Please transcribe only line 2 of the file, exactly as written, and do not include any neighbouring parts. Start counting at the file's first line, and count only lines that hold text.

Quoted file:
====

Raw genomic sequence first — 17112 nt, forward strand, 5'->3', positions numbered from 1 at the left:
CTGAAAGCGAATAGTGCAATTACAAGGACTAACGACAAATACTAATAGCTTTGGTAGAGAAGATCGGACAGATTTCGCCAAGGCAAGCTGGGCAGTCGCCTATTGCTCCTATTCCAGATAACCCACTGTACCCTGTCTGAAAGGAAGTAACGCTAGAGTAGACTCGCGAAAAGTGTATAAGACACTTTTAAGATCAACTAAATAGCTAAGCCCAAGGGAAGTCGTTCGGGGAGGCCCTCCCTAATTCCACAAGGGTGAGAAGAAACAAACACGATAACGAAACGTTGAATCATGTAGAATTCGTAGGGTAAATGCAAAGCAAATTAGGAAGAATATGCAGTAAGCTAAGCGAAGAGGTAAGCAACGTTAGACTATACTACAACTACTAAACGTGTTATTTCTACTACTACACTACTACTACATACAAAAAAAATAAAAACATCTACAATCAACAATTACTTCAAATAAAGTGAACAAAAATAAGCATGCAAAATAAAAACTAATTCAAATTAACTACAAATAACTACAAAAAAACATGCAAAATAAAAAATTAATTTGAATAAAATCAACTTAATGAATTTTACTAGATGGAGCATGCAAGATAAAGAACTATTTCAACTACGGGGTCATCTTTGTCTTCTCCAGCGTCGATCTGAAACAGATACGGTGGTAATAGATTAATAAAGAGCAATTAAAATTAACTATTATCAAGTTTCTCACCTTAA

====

CTGAAAGCGAATAGTGCAATTACAAGGACTAACGACAAATACTAATAGCTTTGGTAGAGAAGATCGGACAGATTTCGCCAAGGCAAGCTGGGCAGTCGCCTATTGCTCCTATTCCAGATAACCCACTGTACCCTGTCTGAAAGGAAGTAACGCTAGAGTAGACTCGCGAAAAGTGTATAAGACACTTTTAAGATCAACTAAATAGCTAAGCCCAAGGGAAGTCGTTCGGGGAGGCCCTCCCTAATTCCACAAGGGTGAGAAGAAACAAACACGATAACGAAACGTTGAATCATGTAGAATTCGTAGGGTAAATGCAAAGCAAATTAGGAAGAATATGCAGTAAGCTAAGCGAAGAGGTAAGCAACGTTAGACTATACTACAACTACTAAACGTGTTATTTCTACTACTACACTACTACTACATACAAAAAAAATAAAAACATCTACAATCAACAATTACTTCAAATAAAGTGAACAAAAATAAGCATGCAAAATAAAAACTAATTCAAATTAACTACAAATAACTACAAAAAAACATGCAAAATAAAAAATTAATTTGAATAAAATCAACTTAATGAATTTTACTAGATGGAGCATGCAAGATAAAGAACTATTTCAACTACGGGGTCATCTTTGTCTTCTCCAGCGTCGATCTGAAACAGATACGGTGGTAATAGATTAATAAAGAGCAATTAAAATTAACTATTATCAAGTTTCTCACCTTAA